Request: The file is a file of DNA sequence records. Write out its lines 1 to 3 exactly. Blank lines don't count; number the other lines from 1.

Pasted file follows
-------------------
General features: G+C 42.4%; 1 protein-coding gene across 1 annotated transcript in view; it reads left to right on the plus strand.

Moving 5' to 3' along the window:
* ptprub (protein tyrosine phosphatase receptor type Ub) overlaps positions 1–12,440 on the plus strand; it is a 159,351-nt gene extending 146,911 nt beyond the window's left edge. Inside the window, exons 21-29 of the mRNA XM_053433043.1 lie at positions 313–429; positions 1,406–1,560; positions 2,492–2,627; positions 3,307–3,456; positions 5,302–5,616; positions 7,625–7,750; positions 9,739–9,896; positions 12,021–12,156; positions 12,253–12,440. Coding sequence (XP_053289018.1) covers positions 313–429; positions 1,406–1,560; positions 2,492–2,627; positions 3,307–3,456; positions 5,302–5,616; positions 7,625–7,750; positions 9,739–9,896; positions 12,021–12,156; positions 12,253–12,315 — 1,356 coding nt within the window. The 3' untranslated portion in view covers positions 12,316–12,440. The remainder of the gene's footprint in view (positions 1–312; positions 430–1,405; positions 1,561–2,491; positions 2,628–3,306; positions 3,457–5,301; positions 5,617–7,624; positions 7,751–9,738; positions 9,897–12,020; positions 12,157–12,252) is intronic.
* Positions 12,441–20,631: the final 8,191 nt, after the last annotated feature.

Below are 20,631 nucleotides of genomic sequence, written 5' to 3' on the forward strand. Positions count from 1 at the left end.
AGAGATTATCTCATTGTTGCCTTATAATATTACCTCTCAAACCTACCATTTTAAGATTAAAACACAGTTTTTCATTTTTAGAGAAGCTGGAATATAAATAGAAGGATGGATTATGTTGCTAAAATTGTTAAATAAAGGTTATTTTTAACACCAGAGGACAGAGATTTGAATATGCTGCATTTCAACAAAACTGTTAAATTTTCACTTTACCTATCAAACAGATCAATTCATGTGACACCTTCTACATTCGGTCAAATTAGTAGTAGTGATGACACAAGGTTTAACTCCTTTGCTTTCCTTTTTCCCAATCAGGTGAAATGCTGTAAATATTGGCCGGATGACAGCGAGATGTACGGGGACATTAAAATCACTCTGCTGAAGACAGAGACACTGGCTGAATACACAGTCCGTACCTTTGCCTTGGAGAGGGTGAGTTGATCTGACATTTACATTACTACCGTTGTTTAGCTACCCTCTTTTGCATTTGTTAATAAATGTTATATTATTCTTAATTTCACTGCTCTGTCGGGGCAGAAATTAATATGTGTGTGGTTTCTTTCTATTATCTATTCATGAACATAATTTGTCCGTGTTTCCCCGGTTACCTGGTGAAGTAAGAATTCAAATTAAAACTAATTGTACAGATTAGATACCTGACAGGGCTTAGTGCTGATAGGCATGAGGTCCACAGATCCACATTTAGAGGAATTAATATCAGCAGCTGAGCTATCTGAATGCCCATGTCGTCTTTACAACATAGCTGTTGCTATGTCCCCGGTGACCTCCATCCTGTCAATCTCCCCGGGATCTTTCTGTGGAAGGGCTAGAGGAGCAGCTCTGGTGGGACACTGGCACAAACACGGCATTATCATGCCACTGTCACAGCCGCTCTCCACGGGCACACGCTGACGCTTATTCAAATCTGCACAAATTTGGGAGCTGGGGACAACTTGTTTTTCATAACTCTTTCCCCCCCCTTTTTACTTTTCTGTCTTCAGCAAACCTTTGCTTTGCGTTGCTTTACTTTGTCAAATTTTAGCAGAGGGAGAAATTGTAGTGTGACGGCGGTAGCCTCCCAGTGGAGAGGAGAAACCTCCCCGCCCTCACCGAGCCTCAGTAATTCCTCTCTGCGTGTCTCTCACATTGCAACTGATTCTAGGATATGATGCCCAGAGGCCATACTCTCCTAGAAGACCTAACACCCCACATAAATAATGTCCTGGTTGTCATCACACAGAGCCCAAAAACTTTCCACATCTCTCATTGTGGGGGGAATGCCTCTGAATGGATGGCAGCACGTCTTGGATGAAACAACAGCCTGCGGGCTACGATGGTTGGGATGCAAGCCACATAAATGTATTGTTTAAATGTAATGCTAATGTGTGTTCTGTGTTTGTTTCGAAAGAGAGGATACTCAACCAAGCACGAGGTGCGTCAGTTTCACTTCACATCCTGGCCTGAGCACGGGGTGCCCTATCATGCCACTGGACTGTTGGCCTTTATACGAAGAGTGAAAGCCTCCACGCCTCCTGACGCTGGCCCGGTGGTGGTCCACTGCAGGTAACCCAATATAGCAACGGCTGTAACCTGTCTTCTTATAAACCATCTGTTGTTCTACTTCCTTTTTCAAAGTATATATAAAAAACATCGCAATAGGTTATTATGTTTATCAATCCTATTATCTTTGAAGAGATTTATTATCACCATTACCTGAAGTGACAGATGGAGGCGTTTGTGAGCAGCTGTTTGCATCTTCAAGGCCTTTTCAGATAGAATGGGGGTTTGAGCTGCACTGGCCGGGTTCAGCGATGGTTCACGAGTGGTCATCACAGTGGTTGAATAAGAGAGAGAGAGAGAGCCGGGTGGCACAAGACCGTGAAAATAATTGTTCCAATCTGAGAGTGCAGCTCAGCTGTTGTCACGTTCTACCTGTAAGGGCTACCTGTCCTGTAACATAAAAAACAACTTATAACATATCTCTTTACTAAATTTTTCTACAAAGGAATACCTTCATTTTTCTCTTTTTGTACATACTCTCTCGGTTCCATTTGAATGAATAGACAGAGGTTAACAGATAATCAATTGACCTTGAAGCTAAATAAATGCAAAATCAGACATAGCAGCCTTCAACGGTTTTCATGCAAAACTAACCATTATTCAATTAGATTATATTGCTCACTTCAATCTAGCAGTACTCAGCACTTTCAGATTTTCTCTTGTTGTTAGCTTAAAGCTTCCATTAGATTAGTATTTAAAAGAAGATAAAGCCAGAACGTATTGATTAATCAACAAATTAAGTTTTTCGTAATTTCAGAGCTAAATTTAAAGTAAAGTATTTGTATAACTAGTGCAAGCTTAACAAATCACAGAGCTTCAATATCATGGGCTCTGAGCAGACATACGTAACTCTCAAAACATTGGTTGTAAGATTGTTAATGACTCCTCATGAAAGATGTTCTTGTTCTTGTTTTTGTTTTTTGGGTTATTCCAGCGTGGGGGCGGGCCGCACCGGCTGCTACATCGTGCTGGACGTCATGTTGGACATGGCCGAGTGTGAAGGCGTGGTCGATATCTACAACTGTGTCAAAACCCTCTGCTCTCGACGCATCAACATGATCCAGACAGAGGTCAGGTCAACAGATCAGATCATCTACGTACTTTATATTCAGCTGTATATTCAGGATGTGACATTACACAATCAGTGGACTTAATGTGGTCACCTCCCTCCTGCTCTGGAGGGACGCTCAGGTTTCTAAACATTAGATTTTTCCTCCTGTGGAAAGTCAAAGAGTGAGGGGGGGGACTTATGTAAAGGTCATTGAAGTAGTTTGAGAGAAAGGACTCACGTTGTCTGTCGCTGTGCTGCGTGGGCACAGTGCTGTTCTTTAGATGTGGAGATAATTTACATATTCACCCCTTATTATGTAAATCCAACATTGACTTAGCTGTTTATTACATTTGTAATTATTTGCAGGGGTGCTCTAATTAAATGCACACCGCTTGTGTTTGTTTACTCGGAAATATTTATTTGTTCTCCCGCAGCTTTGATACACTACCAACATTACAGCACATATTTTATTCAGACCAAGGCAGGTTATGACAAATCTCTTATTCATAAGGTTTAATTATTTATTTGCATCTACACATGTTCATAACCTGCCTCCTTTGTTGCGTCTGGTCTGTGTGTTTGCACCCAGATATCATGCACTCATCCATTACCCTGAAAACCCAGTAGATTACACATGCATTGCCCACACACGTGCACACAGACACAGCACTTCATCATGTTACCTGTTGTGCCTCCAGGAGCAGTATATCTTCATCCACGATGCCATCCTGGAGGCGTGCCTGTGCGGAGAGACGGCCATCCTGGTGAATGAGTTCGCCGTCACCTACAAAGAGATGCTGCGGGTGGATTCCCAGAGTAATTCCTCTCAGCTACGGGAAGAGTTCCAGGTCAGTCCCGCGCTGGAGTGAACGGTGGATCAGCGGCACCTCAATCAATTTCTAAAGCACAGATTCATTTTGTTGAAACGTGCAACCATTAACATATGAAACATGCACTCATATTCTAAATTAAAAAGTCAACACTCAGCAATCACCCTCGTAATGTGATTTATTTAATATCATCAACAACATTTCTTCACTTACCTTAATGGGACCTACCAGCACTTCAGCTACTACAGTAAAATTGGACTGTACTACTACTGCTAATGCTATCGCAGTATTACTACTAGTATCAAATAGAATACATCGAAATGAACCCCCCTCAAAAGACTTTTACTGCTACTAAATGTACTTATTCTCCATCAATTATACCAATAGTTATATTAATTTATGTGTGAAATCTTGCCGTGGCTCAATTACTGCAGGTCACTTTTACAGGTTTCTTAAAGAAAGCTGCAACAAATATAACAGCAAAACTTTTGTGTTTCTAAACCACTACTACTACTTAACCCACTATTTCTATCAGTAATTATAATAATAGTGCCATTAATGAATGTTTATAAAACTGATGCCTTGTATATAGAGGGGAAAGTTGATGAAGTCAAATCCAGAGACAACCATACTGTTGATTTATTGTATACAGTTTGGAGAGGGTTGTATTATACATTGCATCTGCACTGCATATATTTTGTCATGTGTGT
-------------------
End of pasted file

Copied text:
General features: G+C 42.4%; 1 protein-coding gene across 1 annotated transcript in view; it reads left to right on the plus strand.

Moving 5' to 3' along the window:
* ptprub (protein tyrosine phosphatase receptor type Ub) overlaps positions 1–12,440 on the plus strand; it is a 159,351-nt gene extending 146,911 nt beyond the window's left edge. Inside the window, exons 21-29 of the mRNA XM_053433043.1 lie at positions 313–429; positions 1,406–1,560; positions 2,492–2,627; positions 3,307–3,456; positions 5,302–5,616; positions 7,625–7,750; positions 9,739–9,896; positions 12,021–12,156; positions 12,253–12,440. Coding sequence (XP_053289018.1) covers positions 313–429; positions 1,406–1,560; positions 2,492–2,627; positions 3,307–3,456; positions 5,302–5,616; positions 7,625–7,750; positions 9,739–9,896; positions 12,021–12,156; positions 12,253–12,315 — 1,356 coding nt within the window. The 3' untranslated portion in view covers positions 12,316–12,440. The remainder of the gene's footprint in view (positions 1–312; positions 430–1,405; positions 1,561–2,491; positions 2,628–3,306; positions 3,457–5,301; positions 5,617–7,624; positions 7,751–9,738; positions 9,897–12,020; positions 12,157–12,252) is intronic.